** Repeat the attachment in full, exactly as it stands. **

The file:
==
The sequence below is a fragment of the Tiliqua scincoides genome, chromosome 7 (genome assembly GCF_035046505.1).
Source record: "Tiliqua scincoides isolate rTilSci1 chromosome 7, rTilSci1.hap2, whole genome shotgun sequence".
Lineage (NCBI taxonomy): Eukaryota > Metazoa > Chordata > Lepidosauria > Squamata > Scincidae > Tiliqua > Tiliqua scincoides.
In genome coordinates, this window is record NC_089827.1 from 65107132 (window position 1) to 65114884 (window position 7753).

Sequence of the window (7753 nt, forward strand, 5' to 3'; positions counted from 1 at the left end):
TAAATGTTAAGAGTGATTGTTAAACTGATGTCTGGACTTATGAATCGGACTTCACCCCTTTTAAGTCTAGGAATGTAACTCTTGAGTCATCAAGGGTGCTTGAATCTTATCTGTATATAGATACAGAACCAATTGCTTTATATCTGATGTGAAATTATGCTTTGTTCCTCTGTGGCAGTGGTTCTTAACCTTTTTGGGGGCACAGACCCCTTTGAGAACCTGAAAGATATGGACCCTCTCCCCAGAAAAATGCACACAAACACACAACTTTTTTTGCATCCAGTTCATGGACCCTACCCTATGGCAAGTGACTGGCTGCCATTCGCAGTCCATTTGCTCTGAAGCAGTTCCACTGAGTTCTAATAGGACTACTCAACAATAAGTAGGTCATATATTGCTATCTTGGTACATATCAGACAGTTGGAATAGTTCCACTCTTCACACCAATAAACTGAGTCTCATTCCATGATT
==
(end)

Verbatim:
The sequence below is a fragment of the Tiliqua scincoides genome, chromosome 7 (genome assembly GCF_035046505.1).
Source record: "Tiliqua scincoides isolate rTilSci1 chromosome 7, rTilSci1.hap2, whole genome shotgun sequence".
Lineage (NCBI taxonomy): Eukaryota > Metazoa > Chordata > Lepidosauria > Squamata > Scincidae > Tiliqua > Tiliqua scincoides.
In genome coordinates, this window is record NC_089827.1 from 65107132 (window position 1) to 65114884 (window position 7753).

Sequence of the window (7753 nt, forward strand, 5' to 3'; positions counted from 1 at the left end):
TAAATGTTAAGAGTGATTGTTAAACTGATGTCTGGACTTATGAATCGGACTTCACCCCTTTTAAGTCTAGGAATGTAACTCTTGAGTCATCAAGGGTGCTTGAATCTTATCTGTATATAGATACAGAACCAATTGCTTTATATCTGATGTGAAATTATGCTTTGTTCCTCTGTGGCAGTGGTTCTTAACCTTTTTGGGGGCACAGACCCCTTTGAGAACCTGAAAGATATGGACCCTCTCCCCAGAAAAATGCACACAAACACACAACTTTTTTTGCATCCAGTTCATGGACCCTACCCTATGGCAAGTGACTGGCTGCCATTCGCAGTCCATTTGCTCTGAAGCAGTTCCACTGAGTTCTAATAGGACTACTCAACAATAAGTAGGTCATATATTGCTATCTTGGTACATATCAGACAGTTGGAATAGTTCCACTCTTCACACCAATAAACTGAGTCTCATTCCATGATT